article by Dr. Donald Kirkendall

The world's largest association for professionals in the exercise and sport sciences is called the American College of Sports Medicine. They hold their annual meeting after Memorial Day each year.

When I attend these meetings, the first thing I look for are presentations having to do with soccer, and there is enough to keep me happy meeting people from all over the world who share my interests.

One thing bothered me this year, though, and this bothers all my colleagues who deal with sports teams. Nearly half the presentations on soccer were either directly or peripherally related to nutrition or fluid replenishment. In each case, the studies were critical of the food or fluid selections that soccer players make.

The same decades-old mantra was expressed: too much protein and fat, too little carbohydrate to adequately fuel muscles for the physical demands of soccer. This was regardless of age and sex. Males and females, from professionals to youth, they all chose the wrong foods.

My friends in other sports say the same thing. The research indicating that carbohydrate should be the bulk of caloric intake (about two-thirds of all calories) has been around for decades. The scientific community is well aware of the benefits of a high-carbohydrate diet for the competitive athlete and has been for nearly half a century.

Some sports and athletes (mostly endurance athletes like runners, cyclists, triathletes and cross-country skiers) are more conscious about nutrition and generally are pretty good about their commitment to their diet. Other sports are the worst, those being aesthetic sports like figure skating, diving, gymnastics and synchronized swimming, where eating disorders are not uncommon.

An interesting interview with a quarterfinalist team in the 1994 men's World Cup revealed that half the starting-field players felt that what they ate had nothing to do with how they performed. Nothing could be further from the truth.

Carbohydrate intake and training influences how much glycogen (the main fuel for soccer) is stored in the muscles. Over 35 years ago, data was collected that showed the muscle glycogen levels of professional soccer players was little different from the spectator in the stands (not good) and that the game can completely deplete the muscles of glycogen. Thirty years ago, it was shown that the less glycogen in the muscles at the start of a game, the less the player ran in a game. Since then, research has looked at food choices and eating schedules for athletes so they can optimize their glycogen stores and delay fatigue as long as possible.

Don't think fatigue has anything to do with the game? Were you aware that nearly 50 percent of all goals scored from round 16 on at the France World Cup were scored in the last 20 minutes of the games? So, which side do you want to be on?

Late in the game, do you want to be on the team well fueled, scoring the goals, or on the tired, walking team getting scored on? It is all known, published in scientific and lay books and magazines, but for some reason, the message isn't being followed.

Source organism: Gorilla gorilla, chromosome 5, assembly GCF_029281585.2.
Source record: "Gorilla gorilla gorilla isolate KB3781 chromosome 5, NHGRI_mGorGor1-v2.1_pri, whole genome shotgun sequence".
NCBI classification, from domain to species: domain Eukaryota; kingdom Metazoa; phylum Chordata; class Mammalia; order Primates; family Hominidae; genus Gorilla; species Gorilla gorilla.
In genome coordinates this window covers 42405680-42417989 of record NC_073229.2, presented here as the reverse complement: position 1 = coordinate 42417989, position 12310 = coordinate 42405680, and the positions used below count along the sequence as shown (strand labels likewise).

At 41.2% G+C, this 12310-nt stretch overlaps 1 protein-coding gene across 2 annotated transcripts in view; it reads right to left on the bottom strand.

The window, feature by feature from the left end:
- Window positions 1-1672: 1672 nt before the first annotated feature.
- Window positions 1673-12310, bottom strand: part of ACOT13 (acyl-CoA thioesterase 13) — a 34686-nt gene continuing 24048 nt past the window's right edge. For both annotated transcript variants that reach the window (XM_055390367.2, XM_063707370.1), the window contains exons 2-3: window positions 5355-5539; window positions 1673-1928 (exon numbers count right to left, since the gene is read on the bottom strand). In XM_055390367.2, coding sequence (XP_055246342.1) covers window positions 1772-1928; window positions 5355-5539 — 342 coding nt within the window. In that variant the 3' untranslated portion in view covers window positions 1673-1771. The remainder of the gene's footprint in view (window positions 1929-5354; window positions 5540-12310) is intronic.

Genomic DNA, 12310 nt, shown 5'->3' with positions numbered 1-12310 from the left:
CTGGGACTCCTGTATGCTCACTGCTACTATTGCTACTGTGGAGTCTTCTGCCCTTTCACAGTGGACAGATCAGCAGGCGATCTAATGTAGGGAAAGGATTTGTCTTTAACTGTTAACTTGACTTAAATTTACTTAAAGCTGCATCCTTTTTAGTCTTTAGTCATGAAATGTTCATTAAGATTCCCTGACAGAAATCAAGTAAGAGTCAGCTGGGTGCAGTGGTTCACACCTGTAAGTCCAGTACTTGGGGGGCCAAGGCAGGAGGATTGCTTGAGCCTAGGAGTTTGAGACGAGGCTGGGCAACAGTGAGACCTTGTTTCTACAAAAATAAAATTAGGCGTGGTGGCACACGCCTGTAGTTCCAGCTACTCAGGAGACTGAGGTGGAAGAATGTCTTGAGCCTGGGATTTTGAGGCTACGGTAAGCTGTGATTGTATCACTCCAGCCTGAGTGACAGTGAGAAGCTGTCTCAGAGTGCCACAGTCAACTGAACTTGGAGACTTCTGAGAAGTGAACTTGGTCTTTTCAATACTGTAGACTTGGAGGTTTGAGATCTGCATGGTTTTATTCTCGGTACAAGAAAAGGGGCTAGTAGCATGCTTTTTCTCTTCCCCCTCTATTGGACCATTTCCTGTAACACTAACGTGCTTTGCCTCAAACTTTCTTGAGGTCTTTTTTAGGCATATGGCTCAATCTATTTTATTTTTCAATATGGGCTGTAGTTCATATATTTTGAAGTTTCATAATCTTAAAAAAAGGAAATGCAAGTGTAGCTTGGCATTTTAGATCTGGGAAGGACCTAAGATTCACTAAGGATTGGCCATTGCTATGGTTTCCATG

Most nutritional surveys of youth and adolescents show rather poor nutritional choices. Most youth eat what is put in front of them at home or make poor choices when eating out. At home, players eat what their parents eat. Your parents may have chosen to be on the Atkins diet or some other very low carbohydrate program, but you shouldn't be.

There is no way to play this game at a high level while eating so little carbohydrate. So if you want to put the best machine on the field of competition, you (as a kid living at home) have to advise your parents about what to prepare for you. When you go out to eat, choose high carbohydrate foods, not high protein/fat foods. This is tough if the meal is served on a tray or in a bag (i.e. fast food).

When the team travels to a tourney, pack high-carbohydrate foods instead of going to the drive-up window somewhere. 

So where do you go to get some details? There are dozens of good training books on the shelf at your local bookstore. Two of my favorites are Power Eating by Susan Kleiner and Optimal Muscle Recoveryby Edmund R. Burke. Pick them up, read them and follow the advice. You will be a better player for it.



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Most competitive athletes pay close attention to what they eat, which makes sense, since what they ingest directly affects how well they perform.


 

The information on this website is intended as an educational and informational source only. It doesn’t replace the advice of a qualified nutritionist, so it’s advisable that you visit a specialist before taking up any of the nutritional suggestions on the website. The author himself is not a dietician, so make sure you consult your family physician or dietician before starting any type of diet, lifestyle or nutritional change. Some diets may be harmful for persons suffering from certain medical conditions and the author of the website cannot be held responsible for any harm or injury that might occur by following the instructions and tips found here.

 



Velocity SC 00/01 Girls
Velocity SC 00/01 Girls